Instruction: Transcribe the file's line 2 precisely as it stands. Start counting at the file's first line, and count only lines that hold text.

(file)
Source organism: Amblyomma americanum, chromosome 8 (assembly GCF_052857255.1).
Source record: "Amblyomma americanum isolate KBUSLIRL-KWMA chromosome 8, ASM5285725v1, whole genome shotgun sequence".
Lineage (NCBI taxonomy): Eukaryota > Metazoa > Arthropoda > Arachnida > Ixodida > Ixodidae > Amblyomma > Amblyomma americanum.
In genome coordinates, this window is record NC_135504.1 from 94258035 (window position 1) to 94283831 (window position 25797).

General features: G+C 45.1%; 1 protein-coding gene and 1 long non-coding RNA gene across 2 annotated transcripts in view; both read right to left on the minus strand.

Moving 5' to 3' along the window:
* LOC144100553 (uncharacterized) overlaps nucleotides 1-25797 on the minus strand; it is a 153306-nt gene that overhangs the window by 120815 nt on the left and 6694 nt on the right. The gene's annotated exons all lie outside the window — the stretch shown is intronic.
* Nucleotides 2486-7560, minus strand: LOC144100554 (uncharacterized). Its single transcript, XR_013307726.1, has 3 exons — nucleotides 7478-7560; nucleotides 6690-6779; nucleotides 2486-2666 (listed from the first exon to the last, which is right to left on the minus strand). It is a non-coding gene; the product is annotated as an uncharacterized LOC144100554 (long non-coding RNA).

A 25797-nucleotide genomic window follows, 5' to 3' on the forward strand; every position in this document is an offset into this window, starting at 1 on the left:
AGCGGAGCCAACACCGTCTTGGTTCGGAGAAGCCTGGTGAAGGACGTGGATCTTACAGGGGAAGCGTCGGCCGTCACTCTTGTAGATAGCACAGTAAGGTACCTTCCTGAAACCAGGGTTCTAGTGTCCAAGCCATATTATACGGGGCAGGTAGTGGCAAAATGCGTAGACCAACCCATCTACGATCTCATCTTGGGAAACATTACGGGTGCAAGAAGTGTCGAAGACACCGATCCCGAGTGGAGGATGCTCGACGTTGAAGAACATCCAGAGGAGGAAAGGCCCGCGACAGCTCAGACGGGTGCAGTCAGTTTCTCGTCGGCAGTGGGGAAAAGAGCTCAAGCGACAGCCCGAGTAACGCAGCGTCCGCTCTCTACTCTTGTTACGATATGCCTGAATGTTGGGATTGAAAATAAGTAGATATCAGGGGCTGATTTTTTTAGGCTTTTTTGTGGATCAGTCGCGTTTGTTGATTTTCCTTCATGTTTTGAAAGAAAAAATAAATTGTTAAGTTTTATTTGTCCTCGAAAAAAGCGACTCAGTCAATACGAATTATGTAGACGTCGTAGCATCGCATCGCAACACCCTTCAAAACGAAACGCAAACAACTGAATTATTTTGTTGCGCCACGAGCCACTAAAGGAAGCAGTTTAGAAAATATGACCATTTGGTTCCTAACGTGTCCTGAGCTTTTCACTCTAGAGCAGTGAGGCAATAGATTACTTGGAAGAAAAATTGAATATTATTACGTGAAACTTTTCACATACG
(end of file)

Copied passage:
Source record: "Amblyomma americanum isolate KBUSLIRL-KWMA chromosome 8, ASM5285725v1, whole genome shotgun sequence".